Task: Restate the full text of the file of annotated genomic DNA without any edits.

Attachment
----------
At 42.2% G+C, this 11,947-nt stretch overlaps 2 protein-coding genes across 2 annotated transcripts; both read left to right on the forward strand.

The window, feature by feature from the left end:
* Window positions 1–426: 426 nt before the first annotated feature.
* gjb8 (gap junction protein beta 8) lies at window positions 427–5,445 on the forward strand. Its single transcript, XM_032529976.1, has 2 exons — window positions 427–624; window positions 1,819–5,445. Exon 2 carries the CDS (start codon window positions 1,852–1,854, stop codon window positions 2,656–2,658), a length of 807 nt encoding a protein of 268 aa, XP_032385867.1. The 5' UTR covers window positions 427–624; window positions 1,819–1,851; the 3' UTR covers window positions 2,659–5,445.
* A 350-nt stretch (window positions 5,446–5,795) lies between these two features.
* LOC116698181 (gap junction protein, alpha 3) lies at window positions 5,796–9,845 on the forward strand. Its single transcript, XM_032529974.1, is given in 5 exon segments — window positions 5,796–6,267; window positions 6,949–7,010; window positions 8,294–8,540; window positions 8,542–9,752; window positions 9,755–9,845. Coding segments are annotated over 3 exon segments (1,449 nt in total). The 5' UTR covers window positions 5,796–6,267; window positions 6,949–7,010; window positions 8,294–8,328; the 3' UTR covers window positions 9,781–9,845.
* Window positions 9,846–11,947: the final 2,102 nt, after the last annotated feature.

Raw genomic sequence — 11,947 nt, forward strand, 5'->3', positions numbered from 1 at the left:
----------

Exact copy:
At 42.2% G+C, this 11,947-nt stretch overlaps 2 protein-coding genes across 2 annotated transcripts; both read left to right on the forward strand.

The window, feature by feature from the left end:
* Window positions 1–426: 426 nt before the first annotated feature.
* gjb8 (gap junction protein beta 8) lies at window positions 427–5,445 on the forward strand. Its single transcript, XM_032529976.1, has 2 exons — window positions 427–624; window positions 1,819–5,445. Exon 2 carries the CDS (start codon window positions 1,852–1,854, stop codon window positions 2,656–2,658), a length of 807 nt encoding a protein of 268 aa, XP_032385867.1. The 5' UTR covers window positions 427–624; window positions 1,819–1,851; the 3' UTR covers window positions 2,659–5,445.
* A 350-nt stretch (window positions 5,446–5,795) lies between these two features.
* LOC116698181 (gap junction protein, alpha 3) lies at window positions 5,796–9,845 on the forward strand. Its single transcript, XM_032529974.1, is given in 5 exon segments — window positions 5,796–6,267; window positions 6,949–7,010; window positions 8,294–8,540; window positions 8,542–9,752; window positions 9,755–9,845. Coding segments are annotated over 3 exon segments (1,449 nt in total). The 5' UTR covers window positions 5,796–6,267; window positions 6,949–7,010; window positions 8,294–8,328; the 3' UTR covers window positions 9,781–9,845.
* Window positions 9,846–11,947: the final 2,102 nt, after the last annotated feature.

Raw genomic sequence — 11,947 nt, forward strand, 5'->3', positions numbered from 1 at the left: